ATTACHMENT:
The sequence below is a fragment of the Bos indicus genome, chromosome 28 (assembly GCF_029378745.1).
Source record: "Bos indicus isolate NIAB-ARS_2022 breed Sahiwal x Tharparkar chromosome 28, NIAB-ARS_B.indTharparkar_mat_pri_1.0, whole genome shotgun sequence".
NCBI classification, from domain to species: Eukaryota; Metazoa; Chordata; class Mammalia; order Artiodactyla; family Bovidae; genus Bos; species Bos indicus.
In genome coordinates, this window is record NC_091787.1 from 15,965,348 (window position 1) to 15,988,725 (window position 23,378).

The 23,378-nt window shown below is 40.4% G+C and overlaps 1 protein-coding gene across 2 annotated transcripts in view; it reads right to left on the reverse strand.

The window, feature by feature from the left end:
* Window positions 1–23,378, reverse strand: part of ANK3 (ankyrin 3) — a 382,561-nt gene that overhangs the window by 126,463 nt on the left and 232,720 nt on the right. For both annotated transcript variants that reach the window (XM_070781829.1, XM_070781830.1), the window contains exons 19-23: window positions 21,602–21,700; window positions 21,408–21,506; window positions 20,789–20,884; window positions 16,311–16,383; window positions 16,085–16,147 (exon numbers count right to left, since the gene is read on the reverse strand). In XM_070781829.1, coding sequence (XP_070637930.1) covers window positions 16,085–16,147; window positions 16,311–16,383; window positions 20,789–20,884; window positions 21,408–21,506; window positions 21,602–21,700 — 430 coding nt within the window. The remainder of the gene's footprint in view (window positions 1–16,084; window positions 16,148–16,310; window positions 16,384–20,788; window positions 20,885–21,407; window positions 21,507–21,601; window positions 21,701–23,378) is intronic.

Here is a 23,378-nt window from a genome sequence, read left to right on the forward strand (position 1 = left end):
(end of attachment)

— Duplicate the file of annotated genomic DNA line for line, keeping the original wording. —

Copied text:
The sequence below is a fragment of the Bos indicus genome, chromosome 28 (assembly GCF_029378745.1).
Source record: "Bos indicus isolate NIAB-ARS_2022 breed Sahiwal x Tharparkar chromosome 28, NIAB-ARS_B.indTharparkar_mat_pri_1.0, whole genome shotgun sequence".
NCBI classification, from domain to species: Eukaryota; Metazoa; Chordata; class Mammalia; order Artiodactyla; family Bovidae; genus Bos; species Bos indicus.
In genome coordinates, this window is record NC_091787.1 from 15,965,348 (window position 1) to 15,988,725 (window position 23,378).

The 23,378-nt window shown below is 40.4% G+C and overlaps 1 protein-coding gene across 2 annotated transcripts in view; it reads right to left on the reverse strand.

The window, feature by feature from the left end:
* Window positions 1–23,378, reverse strand: part of ANK3 (ankyrin 3) — a 382,561-nt gene that overhangs the window by 126,463 nt on the left and 232,720 nt on the right. For both annotated transcript variants that reach the window (XM_070781829.1, XM_070781830.1), the window contains exons 19-23: window positions 21,602–21,700; window positions 21,408–21,506; window positions 20,789–20,884; window positions 16,311–16,383; window positions 16,085–16,147 (exon numbers count right to left, since the gene is read on the reverse strand). In XM_070781829.1, coding sequence (XP_070637930.1) covers window positions 16,085–16,147; window positions 16,311–16,383; window positions 20,789–20,884; window positions 21,408–21,506; window positions 21,602–21,700 — 430 coding nt within the window. The remainder of the gene's footprint in view (window positions 1–16,084; window positions 16,148–16,310; window positions 16,384–20,788; window positions 20,885–21,407; window positions 21,507–21,601; window positions 21,701–23,378) is intronic.

Here is a 23,378-nt window from a genome sequence, read left to right on the forward strand (position 1 = left end):